- Hay must be dust and mold free to be healthy for your horse.
- Weeds have limited nutritional value and the seeds can be passed through the manure and infest your pasture. Buy hay that is free of weeds as some can be poisonous to horses.
It is generally recommended horses be fed hay rather than processed (pelleted, ground, wafered, cubed) forages. Feeding your horse hay tends to reduce the rate of consumption, and helps to maintain digestive health. Providing hay as opposed to processed forage increases the amount of time spent eating, increases saliva flow, and reduces the level of boredom and associated behavioral problems. Poor quality hay should never be used in your horse's diet. Excessive dust, mold, weeds, insect infestations, or foreign material are factors reducing the overall digesting suitability, and can lead to a number of problems ranging from low feed consumption to irreversible respiratory disease and/or toxicity. Higher quality hay is higher in energy and protein will require less concentrate supplement to meet the nutrient needs of your horse.
Grain: A grain mix of oats and corn should only be added to the diet when you increase your horse's training, work, or activity. Younger and older horses may also need grain. Horses have small stomachs and short intestines; therefore, they cannot handle large amounts of grain fed to them at one time. When providing grain to horses, it should be done in small amounts (3+ times daily). Be careful not to overuse the grain supplement. It is not healthy for a horse to consume large amounts of concentrated grain and if overused, can cause colic, ulcers, and high insulin levels. A minimum of 1.0 percent body weight of roughage (pasture, hay, or other forage) should be offered daily to ensure adequate intake and digestive health.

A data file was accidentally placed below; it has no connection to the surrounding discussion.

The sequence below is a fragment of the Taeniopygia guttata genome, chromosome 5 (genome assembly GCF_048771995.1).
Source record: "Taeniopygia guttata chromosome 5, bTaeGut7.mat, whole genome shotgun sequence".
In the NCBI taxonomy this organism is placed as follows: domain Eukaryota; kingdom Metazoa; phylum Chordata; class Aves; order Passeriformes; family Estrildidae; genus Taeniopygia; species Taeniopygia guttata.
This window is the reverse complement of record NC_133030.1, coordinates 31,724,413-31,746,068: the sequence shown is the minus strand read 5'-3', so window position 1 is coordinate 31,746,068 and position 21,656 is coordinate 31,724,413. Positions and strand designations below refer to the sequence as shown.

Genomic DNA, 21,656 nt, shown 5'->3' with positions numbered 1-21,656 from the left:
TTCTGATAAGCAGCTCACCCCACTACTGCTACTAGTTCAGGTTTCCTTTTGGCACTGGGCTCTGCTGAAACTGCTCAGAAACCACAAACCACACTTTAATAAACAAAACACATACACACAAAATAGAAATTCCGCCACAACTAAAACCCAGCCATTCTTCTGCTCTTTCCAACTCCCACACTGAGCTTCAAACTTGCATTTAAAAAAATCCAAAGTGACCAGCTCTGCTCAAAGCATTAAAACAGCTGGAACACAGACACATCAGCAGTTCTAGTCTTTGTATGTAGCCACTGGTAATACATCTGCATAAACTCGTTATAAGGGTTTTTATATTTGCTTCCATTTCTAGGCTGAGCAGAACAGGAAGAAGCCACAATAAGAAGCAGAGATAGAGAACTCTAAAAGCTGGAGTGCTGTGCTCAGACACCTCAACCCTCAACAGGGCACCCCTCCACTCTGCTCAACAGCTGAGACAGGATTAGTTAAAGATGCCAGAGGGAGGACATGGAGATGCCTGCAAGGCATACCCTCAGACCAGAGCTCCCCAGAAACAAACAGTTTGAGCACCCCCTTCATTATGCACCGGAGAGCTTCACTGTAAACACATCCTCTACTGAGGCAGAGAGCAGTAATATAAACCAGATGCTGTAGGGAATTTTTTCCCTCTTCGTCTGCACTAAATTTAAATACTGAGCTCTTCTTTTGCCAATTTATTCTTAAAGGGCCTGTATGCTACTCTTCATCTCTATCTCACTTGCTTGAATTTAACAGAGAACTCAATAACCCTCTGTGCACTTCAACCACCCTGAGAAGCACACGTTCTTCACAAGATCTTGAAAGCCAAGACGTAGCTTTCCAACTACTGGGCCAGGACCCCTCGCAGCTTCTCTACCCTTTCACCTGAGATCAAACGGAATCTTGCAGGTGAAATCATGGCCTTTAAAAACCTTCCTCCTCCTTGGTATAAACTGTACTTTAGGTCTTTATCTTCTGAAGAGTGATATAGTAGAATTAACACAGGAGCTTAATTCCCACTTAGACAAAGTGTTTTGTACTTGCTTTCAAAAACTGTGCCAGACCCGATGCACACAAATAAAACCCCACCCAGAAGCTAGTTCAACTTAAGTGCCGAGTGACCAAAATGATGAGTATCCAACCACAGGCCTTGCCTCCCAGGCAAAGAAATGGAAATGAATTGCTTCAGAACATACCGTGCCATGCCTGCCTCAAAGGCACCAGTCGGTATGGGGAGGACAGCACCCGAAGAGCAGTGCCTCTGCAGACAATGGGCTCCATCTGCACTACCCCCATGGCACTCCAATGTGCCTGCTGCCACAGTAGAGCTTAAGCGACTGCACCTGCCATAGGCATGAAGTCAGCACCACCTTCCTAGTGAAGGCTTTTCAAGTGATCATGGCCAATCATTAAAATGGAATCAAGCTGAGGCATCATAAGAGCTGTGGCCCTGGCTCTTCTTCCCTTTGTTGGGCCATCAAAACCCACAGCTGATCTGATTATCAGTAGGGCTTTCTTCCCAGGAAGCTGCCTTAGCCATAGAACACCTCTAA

For a 1,000 lb. average horse
No work ~ No grain
Light work (1-2 hours per day) ~ 1-1.5 lbs. grain per hour of work
Medium work (2-4 hours per day) ~ 1.5-2 lbs. grain per hour of work
Heavy work (4 or more hours per day) ~ 1.5-2.5 lbs. grain per hour work
Salt should always be available to your horse - either add approximately one to two ounces to your horse's feed or make available a free-choice salt block.
Water: Your horse needs plenty of clean, fresh water at all times. Approximately 50% of an adult horse's body is composed of water. A horse will drink 10 to 12 gallons of water each day. In winter months, stock tank heaters will help to stop ice buildup so that your horse will have access to water.
Make sure a hot horse, such as after exercising or doing heavy work, does not have free access to water right away. Only allow for just a few sips, and then walk him to cool him down. Once the horse's body has cooled down and breathing has returned to normal, let him have water freely. Some horses may refuse to drink later if not offered a small amount of water fairly soon after his workout.
Regularly scrub out buckets, containers, troughs and automatic drinkers. Clean and disinfect community water sources if a sick horse is detected in a group. Sick horses should have access to a separate water source until they are considered healthy again.